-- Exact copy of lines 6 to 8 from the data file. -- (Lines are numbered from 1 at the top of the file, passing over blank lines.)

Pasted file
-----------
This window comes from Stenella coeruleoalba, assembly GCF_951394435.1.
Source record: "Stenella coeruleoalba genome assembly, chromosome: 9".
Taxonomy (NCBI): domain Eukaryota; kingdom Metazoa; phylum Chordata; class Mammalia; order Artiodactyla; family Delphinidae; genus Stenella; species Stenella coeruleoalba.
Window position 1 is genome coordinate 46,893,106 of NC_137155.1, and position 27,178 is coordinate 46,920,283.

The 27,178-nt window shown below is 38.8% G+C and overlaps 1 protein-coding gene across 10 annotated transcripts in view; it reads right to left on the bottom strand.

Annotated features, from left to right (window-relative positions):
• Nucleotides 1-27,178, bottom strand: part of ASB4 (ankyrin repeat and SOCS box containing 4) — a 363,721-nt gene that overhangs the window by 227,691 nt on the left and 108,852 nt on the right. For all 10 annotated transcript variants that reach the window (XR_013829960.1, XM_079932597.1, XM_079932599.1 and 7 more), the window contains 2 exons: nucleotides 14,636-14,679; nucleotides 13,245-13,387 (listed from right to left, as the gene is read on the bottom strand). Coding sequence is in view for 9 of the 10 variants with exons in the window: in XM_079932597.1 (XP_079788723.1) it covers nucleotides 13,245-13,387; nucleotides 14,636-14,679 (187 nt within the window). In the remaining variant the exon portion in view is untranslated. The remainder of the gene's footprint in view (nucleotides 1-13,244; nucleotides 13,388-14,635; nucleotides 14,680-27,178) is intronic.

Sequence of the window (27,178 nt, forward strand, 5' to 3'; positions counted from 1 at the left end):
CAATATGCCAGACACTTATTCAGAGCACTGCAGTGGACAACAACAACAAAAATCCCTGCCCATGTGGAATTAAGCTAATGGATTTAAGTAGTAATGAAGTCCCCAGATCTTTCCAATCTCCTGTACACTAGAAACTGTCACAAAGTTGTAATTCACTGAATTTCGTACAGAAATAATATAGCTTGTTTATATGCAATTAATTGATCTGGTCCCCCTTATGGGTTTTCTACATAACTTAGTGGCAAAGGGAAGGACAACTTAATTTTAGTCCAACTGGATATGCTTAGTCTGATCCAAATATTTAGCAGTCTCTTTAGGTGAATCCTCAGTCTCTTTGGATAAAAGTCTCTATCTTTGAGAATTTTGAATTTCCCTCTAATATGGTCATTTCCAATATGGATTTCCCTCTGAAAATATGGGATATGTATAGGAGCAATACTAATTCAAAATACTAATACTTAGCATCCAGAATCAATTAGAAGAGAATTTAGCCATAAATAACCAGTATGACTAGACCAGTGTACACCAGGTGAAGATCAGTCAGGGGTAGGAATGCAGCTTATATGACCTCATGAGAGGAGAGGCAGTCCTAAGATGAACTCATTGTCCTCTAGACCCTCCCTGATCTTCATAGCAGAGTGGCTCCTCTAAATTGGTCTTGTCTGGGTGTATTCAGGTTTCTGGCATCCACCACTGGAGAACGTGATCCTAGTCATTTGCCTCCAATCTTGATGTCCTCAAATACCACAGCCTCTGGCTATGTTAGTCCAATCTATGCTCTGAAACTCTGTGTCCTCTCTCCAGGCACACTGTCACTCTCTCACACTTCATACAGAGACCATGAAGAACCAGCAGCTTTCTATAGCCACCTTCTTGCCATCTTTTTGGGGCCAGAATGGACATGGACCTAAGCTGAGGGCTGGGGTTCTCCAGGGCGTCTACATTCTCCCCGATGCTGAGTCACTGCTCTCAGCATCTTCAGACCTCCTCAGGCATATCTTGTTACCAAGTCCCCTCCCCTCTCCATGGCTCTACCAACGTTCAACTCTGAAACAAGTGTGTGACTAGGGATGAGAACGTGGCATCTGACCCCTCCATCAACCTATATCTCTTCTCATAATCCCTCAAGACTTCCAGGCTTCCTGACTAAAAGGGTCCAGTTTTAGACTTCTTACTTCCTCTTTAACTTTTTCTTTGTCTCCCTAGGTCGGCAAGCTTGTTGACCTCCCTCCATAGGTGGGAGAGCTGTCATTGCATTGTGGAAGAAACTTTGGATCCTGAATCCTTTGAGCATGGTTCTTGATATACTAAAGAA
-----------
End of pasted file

Annotated features, from left to right (window-relative positions):
• Nucleotides 1-27,178, bottom strand: part of ASB4 (ankyrin repeat and SOCS box containing 4) — a 363,721-nt gene that overhangs the window by 227,691 nt on the left and 108,852 nt on the right. For all 10 annotated transcript variants that reach the window (XR_013829960.1, XM_079932597.1, XM_079932599.1 and 7 more), the window contains 2 exons: nucleotides 14,636-14,679; nucleotides 13,245-13,387 (listed from right to left, as the gene is read on the bottom strand). Coding sequence is in view for 9 of the 10 variants with exons in the window: in XM_079932597.1 (XP_079788723.1) it covers nucleotides 13,245-13,387; nucleotides 14,636-14,679 (187 nt within the window). In the remaining variant the exon portion in view is untranslated. The remainder of the gene's footprint in view (nucleotides 1-13,244; nucleotides 13,388-14,635; nucleotides 14,680-27,178) is intronic.

Sequence of the window (27,178 nt, forward strand, 5' to 3'; positions counted from 1 at the left end):